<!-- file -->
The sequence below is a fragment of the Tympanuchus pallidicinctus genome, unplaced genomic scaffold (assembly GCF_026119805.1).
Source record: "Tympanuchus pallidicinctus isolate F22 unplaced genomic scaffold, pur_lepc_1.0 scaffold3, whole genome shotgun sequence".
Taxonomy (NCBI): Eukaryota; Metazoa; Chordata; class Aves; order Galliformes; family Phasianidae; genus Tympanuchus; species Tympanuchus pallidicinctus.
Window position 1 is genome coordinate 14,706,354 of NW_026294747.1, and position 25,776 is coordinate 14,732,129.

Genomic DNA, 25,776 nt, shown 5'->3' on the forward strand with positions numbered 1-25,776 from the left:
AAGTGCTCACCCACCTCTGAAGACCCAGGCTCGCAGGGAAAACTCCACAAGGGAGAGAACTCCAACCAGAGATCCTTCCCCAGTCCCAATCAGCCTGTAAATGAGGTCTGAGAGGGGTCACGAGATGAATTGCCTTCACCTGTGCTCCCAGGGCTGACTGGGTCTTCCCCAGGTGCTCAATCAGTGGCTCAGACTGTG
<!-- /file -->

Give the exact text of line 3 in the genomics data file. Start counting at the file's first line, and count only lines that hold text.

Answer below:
Taxonomy (NCBI): Eukaryota; Metazoa; Chordata; class Aves; order Galliformes; family Phasianidae; genus Tympanuchus; species Tympanuchus pallidicinctus.